Fellow organizer Ohnmar Myint, who was among a group of 25 workers who won their jobs back, said, “The workers use their sweat and blood to make those clothes.… That’s what I want to say to the customer.”
As infections surge in poorer countries, the pandemic poses major workplace health risks. Although the number of known infections is relatively low in key garment-exporting countries, poverty and limited access to health care leave workers vulnerable to outbreaks at factories. In Bangladesh, the manufacturers’ trade association reported in early June that 299 garment workers had been infected, but without widespread testing, labor leaders say the actual infection rate is likely many times higher. Akter noted that in the factories that have kept operating, safety measures such as social distancing and mask wearing have often been lacking.
Garrett Brown, an industrial hygienist with the Maquiladora Health & Safety Support Network, a California-based group of occupational safety experts, said that infection control is nonexistent in many of these factories, which, even in normal times, are often rife with safety problems. As both exporting and importing countries seek to reopen their economies, Brown warned, the drive for profits will be at odds with workplace safety. “It’s totally impossible to have an effective infection control system if you expect to have the pre-Covid productivity and output levels right away.”
In the United States, garment factories are facing health and economic crises. The Los Angeles–based labor group Garment Workers Center said that employers are failing to provide basic hygiene measures, such as soap and allowing workers to stay at least six feet away from each other.
Laura, a pseudonym to protect her from retaliation, works in a Los Angeles production facility with about 35 workers. In an interview with Dissent, she said through an interpreter that she faces multiple health threats at her workplace, including “filthy,” “rat-infested” bathrooms without enough hand soap. Ironically, her factory has shifted its production line to making face masks, even though workers themselves are not provided with protective gear.
“We’re not given any masks,” Laura said. “You have to bring them on your own.” In a city with tens of thousands of cases of Covid-19, “I’m worried about getting sick and also about not being paid well.”
Fashion labor post-pandemic
In addition to pushing for stronger labor protections during the pandemic, advocates for garment workers are trying to use the crisis to spur long-term changes.
One immediate reform would be to compel brands to pay more up front, so suppliers are not left in the lurch when orders are canceled. Separately, the Asia Floor Wage Alliance, which represents labor groups in South and Southeast Asia, has proposed that corporations provide workers with a one-time supplementary payment of about 2 percent of their total orders at the factory for the preceding year—about the equivalent of two months of wages.
Beyond revamping factory payment schemes, labor groups are pushing brands to invest directly in the social safety nets of garment-exporting countries.
The International Labour Organization (ILO), the International Organization of Employers, IndustriALL, and the International Trade Union Confederation, and several brands issued a joint action plan in late April that encouraged the creation of “sustainable systems of social protection” and suggested that international financial institutions could be involved in offering loans and credit to employers.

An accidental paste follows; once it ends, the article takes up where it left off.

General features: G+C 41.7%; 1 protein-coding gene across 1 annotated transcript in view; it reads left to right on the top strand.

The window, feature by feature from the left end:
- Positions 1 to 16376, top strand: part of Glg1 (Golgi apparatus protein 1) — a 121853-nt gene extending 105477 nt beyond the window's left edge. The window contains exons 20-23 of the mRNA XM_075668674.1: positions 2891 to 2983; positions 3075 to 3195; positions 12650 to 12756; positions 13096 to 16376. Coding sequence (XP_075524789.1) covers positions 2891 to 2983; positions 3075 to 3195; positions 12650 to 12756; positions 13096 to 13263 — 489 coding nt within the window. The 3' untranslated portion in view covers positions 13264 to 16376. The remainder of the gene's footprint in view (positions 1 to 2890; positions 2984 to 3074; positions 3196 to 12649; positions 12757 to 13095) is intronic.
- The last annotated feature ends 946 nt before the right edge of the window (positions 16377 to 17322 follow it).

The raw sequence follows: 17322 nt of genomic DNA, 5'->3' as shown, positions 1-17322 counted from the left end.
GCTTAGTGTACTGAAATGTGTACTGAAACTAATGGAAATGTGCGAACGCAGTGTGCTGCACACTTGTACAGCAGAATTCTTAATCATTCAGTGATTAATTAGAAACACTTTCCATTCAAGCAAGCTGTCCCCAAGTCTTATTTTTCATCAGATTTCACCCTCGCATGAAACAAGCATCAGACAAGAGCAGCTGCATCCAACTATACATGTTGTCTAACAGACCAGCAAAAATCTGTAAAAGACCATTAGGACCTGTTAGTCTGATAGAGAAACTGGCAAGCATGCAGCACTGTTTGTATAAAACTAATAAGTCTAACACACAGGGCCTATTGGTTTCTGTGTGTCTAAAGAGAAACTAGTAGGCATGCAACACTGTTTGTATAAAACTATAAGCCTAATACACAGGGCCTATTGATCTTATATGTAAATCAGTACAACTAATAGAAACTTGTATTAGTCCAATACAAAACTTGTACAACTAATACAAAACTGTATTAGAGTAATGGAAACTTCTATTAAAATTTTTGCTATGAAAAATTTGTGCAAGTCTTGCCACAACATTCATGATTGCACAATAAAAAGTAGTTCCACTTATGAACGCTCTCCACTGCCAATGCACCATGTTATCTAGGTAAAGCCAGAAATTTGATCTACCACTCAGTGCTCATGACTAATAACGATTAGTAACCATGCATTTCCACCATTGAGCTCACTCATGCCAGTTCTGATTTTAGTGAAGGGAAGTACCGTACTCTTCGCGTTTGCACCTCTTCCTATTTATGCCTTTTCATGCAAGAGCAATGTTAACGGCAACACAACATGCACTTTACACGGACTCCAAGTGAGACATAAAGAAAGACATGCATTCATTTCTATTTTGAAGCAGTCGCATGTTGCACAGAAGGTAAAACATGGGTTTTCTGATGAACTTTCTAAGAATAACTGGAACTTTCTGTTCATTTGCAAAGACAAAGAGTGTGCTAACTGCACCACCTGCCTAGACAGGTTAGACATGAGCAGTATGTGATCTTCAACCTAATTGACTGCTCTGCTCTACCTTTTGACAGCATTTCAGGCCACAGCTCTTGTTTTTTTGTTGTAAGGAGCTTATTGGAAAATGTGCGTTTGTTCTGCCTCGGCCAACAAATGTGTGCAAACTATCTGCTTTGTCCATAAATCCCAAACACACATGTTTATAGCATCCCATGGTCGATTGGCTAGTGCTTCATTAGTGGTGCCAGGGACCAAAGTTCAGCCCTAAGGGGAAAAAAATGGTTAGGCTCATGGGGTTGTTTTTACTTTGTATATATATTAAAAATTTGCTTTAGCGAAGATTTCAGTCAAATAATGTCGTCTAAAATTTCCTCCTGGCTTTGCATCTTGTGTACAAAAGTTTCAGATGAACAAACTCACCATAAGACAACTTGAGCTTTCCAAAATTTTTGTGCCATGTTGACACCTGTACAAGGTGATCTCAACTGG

“It’s long been known that the prices that brands are paying and the way that they’re making orders is not sufficient to support the social security system, which is why garment-producing countries haven’t been able to do that for garment workers,” said Jenny Holdcroft, assistant general secretary of IndustriALL. H&M, one of the signatories, said in a statement that it planned “to work in collaboration to promote the establishment of sustainable systems of social protection,” but could provide no details on how those systems would be developed.
Anannya Bhattacharjee, international coordinator of the Asia Floor Wage Alliance, said via e-mail that the ILO plan was “an important step,” but could be carried out only with a commitment to “fair pricing for suppliers that allows for labour rights to be respected in factories.”
She noted that “none of the Asian unions were consulted or involved” in drafting the document, and emphasized that no relief program would be effective unless accompanied by a legally binding framework “that holds brands directly accountable to their specific supply chains.”
Although many brands have “ethical sourcing” initiatives, these tend to be voluntary factory auditing programs that have been criticized as glorified public-relations exercises. One rare exception is the Bangladesh Accord for Building and Fire Safety, a binding global framework for fashion brands that has made significant strides improving safety conditions in many factories in Bangladesh. But it was also a specific response to an industrial disaster—the collapse of the Rana Plaza factory compound in 2013—not a pandemic that has pummeled the global economy, affecting both fashion brands and consumers.
For now, Akter will continue organizing garment workers in the streets, but she said change in the industry also has to include a moral appeal to regular shoppers.
“I know that the whole world is in a devastating situation,” she said. But in the fashion industry, “the consequences for brands, even if this pandemic goes for a few more months, [is] losing a fraction of their profit. The manufacturers will be losing their profit share. But workers…will lose jobs; losing jobs means no money; no money means no food…. The consumer has to understand that.”